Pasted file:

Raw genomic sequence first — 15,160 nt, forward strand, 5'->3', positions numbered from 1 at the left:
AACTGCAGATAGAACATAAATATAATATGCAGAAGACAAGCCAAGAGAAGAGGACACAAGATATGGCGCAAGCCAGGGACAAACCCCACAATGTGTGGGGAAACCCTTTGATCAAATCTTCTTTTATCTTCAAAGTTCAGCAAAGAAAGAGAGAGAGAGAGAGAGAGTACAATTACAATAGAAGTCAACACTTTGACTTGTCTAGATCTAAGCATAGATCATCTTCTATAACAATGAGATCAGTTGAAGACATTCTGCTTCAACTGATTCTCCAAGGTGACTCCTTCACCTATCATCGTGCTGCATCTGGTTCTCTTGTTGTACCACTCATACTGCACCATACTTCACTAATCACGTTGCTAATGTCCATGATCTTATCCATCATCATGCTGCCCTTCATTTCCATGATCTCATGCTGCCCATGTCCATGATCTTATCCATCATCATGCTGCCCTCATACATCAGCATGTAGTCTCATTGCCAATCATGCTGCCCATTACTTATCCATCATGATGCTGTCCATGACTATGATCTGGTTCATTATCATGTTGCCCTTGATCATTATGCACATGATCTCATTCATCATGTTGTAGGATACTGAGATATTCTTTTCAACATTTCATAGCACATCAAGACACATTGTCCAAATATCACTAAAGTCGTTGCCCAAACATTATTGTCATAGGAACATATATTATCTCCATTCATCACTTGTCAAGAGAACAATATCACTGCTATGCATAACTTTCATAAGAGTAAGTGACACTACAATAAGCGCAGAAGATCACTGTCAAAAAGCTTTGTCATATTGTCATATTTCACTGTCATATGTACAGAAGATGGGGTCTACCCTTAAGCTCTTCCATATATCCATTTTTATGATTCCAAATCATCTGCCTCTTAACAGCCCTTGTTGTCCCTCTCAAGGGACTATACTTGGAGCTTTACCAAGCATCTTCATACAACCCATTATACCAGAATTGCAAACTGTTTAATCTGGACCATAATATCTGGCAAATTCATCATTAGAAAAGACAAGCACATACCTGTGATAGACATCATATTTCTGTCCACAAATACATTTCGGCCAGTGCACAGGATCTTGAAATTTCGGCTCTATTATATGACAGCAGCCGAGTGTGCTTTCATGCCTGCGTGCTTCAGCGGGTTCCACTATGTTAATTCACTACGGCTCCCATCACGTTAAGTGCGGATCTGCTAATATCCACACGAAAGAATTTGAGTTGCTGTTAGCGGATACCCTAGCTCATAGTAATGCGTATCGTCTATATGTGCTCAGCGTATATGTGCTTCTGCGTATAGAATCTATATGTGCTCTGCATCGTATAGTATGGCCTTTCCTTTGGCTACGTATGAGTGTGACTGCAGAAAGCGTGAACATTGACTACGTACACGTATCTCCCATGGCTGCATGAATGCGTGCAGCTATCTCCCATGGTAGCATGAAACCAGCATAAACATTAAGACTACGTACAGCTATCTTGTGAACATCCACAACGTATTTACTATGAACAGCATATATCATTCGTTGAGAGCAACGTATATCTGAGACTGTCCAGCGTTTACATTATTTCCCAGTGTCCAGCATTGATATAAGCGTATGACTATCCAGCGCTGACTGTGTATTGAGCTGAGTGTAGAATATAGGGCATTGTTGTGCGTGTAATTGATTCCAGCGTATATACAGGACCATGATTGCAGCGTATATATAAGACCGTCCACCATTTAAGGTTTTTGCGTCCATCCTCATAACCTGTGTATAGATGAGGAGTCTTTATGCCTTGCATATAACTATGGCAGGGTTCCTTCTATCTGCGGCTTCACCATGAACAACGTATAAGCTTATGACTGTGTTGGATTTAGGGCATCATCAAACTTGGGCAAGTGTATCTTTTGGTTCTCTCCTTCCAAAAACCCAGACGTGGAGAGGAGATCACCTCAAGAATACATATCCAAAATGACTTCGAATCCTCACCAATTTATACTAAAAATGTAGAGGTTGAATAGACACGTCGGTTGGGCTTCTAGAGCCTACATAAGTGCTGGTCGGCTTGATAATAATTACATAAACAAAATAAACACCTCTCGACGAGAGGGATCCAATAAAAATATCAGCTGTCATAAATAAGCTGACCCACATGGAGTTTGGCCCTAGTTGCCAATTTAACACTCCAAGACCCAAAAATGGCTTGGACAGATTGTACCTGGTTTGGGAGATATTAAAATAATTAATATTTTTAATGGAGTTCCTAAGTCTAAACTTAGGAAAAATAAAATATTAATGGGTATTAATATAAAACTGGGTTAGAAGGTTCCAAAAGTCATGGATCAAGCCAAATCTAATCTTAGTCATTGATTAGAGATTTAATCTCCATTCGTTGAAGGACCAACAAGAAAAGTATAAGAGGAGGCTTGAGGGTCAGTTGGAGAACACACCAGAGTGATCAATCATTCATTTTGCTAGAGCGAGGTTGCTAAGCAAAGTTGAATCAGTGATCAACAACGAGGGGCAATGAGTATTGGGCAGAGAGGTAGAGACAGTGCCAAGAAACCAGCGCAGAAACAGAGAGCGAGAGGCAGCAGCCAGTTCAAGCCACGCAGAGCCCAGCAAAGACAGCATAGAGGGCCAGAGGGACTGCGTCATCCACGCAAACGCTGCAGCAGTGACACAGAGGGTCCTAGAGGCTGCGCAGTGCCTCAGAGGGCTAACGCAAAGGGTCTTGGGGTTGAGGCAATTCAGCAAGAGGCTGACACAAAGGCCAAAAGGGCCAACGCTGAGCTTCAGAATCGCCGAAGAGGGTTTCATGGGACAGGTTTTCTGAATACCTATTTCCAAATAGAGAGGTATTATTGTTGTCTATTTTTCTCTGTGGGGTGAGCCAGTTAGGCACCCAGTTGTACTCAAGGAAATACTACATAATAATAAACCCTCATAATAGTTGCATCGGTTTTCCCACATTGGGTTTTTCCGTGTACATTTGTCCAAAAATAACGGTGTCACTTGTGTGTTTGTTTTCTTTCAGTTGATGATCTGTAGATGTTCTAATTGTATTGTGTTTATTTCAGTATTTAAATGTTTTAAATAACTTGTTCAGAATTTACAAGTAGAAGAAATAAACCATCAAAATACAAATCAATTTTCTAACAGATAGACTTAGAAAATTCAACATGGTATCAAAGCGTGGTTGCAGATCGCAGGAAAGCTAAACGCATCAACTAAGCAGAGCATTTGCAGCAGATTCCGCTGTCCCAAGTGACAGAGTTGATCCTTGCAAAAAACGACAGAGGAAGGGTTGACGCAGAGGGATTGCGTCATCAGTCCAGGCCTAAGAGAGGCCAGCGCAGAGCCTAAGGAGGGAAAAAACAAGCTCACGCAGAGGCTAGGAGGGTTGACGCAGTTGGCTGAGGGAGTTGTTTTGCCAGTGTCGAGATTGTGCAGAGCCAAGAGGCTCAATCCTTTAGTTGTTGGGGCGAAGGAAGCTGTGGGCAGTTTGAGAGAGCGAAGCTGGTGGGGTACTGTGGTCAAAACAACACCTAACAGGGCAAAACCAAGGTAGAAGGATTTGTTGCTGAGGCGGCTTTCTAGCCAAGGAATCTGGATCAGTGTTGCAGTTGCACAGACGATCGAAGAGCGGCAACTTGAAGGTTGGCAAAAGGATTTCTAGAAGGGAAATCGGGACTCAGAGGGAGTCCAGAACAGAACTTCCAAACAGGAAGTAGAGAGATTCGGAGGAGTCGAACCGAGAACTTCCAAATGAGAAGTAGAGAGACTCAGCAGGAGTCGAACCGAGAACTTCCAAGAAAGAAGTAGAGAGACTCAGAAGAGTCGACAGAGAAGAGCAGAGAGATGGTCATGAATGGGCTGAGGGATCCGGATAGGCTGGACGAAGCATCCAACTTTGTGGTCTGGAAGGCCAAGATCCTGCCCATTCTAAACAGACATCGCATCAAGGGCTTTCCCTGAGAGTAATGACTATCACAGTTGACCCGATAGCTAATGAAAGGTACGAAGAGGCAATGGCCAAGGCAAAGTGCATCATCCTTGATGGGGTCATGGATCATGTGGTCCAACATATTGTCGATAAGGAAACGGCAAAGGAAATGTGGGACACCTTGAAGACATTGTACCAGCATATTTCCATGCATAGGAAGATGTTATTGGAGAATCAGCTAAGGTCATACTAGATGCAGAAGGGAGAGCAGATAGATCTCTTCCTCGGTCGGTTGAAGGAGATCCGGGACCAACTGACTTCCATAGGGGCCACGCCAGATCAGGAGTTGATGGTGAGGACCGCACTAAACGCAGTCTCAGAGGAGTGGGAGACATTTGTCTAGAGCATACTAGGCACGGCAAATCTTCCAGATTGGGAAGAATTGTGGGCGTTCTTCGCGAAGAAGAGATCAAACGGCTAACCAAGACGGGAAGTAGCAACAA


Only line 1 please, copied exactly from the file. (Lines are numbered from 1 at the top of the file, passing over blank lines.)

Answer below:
Raw genomic sequence first — 15,160 nt, forward strand, 5'->3', positions numbered from 1 at the left: